Verse 7. - How excellent is thy loving-kindness, O God! The psalmist, having made mention of the "loving-kindness of God" as his most characteristic quality (ver. 5), and again brought it into notice as causing him to provide so carefully for all his creatures (ver. 6), cannot refrain from glorifying the quality whereto he has called attention. "How excellent" - or, how precious (Kay, Alexander, Cheyne, Revised Version) - " is thy loving-kindness!" How does it exceed all that we could have anticipated! How far does it go beyond all that we deserve! Therefore the children of men put their trust (or, shall put their trust, or shall take refuge) under the shadow of thy wings (comp. Psalm 17:8; Psalm 57:1; Psalm 63:7, etc.). Encouraged by the consideration of thy goodness, the beney Adam, the children of weak, frail, sinful man, shall take heart, and lay abide their natural timidity, and turn to thee, and put their trust in thee, gathering themselves under the shadow of thy protecting wings, and looking to thee, and thee only, for safety and defence (see Ruth 2:12).
They shall be abundantly satisfied with the fatness of thy house; and thou shalt make them drink of the river of thy pleasures.
Verse 8. - They shall be abundantly satisfied with the fatness of thy house. God will satisfy all who trust in him with "blessings out of his holy seat," and will satisfy them abundantly. The blessings intended are spiritual blessings; and the "house" is, primarily, "the place where God set his name," which at this time was the tabernacle. Faithful Israelites were to expect spiritual blessings through faithful attendance on the tabernacle worship, so far as it was accessible to them. The "house" typified heaven, whence, of course, the blessings really came. And thou shalt make them drink of the river of thy pleasures; literally, the river of thy Edens. Thou shalt give them access to an exhaustless fountain of delight, a stream like that which watered Eden (comp. Isaiah 51:3; Isaiah 55:1; John 4:14; John 7:37, 38).
For with thee is the fountain of life: in thy light shall we see light.
Verse 9. - For with thee is the fountain of life. The ultimate source of all life is God. Israel had been taught by Moses (Deuteronomy 30:20) that God was their Life; but this was not all; he is equally the Origin of life to everything that lives - to angels, men, beasts, birds, fishes, zoophytes, plants (see Genesis 1:11, 20, 24, 27, etc.). And, as he is the sole Source of natural life, so is he also the one and only Origin of spiritual vitality (Psalm 30:5; Psalm 66:9; John 1:4; John 6:57; John 7:37-39, etc.). And in thy light shall we see light (comp. John 1:4, 5, 9; 1 John 1:5-7). God is essentially Life and Light. He "has life in himself" (John 5:26). He "is Light, and in him is no darkness at all" (1 John 1:5). The Son, who is "the Light of the world" (John 8:12), is but "the Effulgence of his Father's glory" (Hebrews 1:3, Revised Version), "Light of light," the ray which streams from the Sun of the universe. Yet from him comes the light which enlighteneth all creatures (John 1:9). "In his light we see light."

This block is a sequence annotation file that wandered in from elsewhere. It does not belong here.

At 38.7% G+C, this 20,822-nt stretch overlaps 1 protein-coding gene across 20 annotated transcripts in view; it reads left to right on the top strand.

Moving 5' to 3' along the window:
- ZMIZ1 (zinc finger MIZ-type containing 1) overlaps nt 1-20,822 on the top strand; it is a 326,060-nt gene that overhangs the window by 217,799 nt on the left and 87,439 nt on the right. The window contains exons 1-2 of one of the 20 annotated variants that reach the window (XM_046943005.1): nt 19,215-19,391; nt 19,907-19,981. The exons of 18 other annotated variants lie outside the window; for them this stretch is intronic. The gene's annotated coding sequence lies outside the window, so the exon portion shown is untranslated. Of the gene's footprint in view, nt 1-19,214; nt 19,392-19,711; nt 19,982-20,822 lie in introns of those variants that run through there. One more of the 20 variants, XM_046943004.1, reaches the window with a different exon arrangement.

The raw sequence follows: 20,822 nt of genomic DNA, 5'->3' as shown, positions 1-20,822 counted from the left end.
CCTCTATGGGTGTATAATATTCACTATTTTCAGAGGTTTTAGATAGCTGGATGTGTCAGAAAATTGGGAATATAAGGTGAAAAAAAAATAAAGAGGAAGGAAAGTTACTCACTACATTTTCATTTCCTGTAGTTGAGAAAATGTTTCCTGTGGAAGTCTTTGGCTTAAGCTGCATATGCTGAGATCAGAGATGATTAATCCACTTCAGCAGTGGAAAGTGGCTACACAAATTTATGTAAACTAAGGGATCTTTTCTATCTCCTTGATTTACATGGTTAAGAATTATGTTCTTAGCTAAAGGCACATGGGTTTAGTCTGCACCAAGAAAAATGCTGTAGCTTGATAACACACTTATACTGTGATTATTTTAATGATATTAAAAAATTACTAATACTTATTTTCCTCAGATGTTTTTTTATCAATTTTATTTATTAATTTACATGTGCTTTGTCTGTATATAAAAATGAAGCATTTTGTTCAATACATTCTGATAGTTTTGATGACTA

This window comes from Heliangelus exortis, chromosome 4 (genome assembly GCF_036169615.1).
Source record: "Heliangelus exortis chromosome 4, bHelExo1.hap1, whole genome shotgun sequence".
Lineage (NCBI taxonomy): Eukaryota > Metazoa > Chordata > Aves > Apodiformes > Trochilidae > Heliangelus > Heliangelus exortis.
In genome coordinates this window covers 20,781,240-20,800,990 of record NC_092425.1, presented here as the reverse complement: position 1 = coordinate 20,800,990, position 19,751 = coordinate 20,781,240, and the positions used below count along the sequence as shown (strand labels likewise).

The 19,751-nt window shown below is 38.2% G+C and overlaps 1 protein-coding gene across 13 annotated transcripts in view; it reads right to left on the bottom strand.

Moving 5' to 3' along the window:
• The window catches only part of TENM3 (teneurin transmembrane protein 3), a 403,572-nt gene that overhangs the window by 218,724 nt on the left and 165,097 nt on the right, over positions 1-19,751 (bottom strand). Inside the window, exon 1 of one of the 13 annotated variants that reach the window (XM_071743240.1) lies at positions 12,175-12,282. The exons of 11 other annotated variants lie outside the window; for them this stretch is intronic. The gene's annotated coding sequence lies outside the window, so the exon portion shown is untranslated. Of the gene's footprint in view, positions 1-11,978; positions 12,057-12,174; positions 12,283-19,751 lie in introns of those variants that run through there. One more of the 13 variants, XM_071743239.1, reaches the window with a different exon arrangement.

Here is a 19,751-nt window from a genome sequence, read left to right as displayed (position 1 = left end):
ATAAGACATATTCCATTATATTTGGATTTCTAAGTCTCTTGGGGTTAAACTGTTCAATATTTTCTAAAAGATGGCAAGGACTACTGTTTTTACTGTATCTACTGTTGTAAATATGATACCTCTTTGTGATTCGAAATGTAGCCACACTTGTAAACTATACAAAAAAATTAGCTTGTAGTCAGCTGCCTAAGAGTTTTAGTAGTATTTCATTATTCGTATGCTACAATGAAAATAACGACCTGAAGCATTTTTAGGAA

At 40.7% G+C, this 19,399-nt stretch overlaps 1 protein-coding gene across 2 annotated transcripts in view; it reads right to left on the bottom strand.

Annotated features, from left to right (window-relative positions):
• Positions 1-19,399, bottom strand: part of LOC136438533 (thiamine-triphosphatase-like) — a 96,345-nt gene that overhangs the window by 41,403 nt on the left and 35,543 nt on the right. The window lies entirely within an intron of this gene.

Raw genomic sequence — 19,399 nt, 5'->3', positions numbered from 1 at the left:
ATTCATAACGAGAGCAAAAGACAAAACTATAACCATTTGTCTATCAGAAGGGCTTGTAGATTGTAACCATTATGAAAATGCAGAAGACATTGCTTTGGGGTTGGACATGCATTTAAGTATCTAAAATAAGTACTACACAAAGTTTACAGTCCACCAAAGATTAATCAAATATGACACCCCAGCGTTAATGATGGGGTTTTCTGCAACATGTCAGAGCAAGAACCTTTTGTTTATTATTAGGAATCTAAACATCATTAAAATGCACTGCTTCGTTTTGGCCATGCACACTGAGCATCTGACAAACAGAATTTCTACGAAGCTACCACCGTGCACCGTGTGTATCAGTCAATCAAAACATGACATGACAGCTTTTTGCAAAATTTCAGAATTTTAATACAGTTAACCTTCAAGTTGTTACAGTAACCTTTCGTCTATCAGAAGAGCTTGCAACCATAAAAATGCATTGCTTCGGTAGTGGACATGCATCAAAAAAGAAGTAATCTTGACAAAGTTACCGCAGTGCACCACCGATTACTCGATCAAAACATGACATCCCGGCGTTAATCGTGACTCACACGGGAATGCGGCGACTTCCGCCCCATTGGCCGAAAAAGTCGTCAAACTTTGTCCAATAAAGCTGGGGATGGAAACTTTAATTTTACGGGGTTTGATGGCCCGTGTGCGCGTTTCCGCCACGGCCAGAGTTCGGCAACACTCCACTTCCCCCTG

O continue thy lovingkindness unto them that know thee; and thy righteousness to the upright in heart.
Verse 10. - O continue thy loving-kindness unto them that know thee. Here begins the third strophe. Having finished his" instruction," the psalmist passes on to prayer; and is content to ask that God will be in the future such as he has been in the past - that he will "lengthen out," prolong, or "continue his loving-kindness" to his faithful servants, dealing with them as he has hitherto dealt with them (vers. 5, 7), mercifully, graciously, and lovingly. His faithful servants are "those that know him," because, as Hengstenberg observes, "the true and essential knowledge of God is to be found only in a sanctified mind." And thy righteousness to the upright in heart. Continue, i.e., to deal justly with those whose heart is right with thee - who, in spite of occasional lapses, are really in heart sincere.
Let not the foot of pride come against me, and let not the hand of the wicked remove me.
Verse 11. - Let not the foot of pride come against me. The mention of "the foot of pride" is noted as a mark of Davidical authorship. "Every psalm of David which speaks of danger points to the pride of his enemies as the source" (Canon Cook). And let not the hand of the wicked remove me; or, drive me away (Revised Version), i.e. force me into exile, as Absalom's party succeeded for a time in doing (2 Samuel 15:13-30).
There are the workers of iniquity fallen: they are cast down, and shall not be able to rise.
Verse 12. - There are the workers of iniquity fallen; or, yonder (Kay). It is as if the psalmist suddenly saw a vision. "There" - on a spot that presents itself to his eyes - are the wicked actually "fallen;" they lie prostrate in the dust. They are cast down, and shall not be able to rise; or, to rise up again (comp. Psalm 18:38). Whereas the righteous may fall into misfortune repeatedly, and recover themselves (Proverbs 24:16), the workers of iniquity, when their time comes to fail, usually perish. At any rate, this would be the result of the overthrow which the psalmist sees in a sort of vision.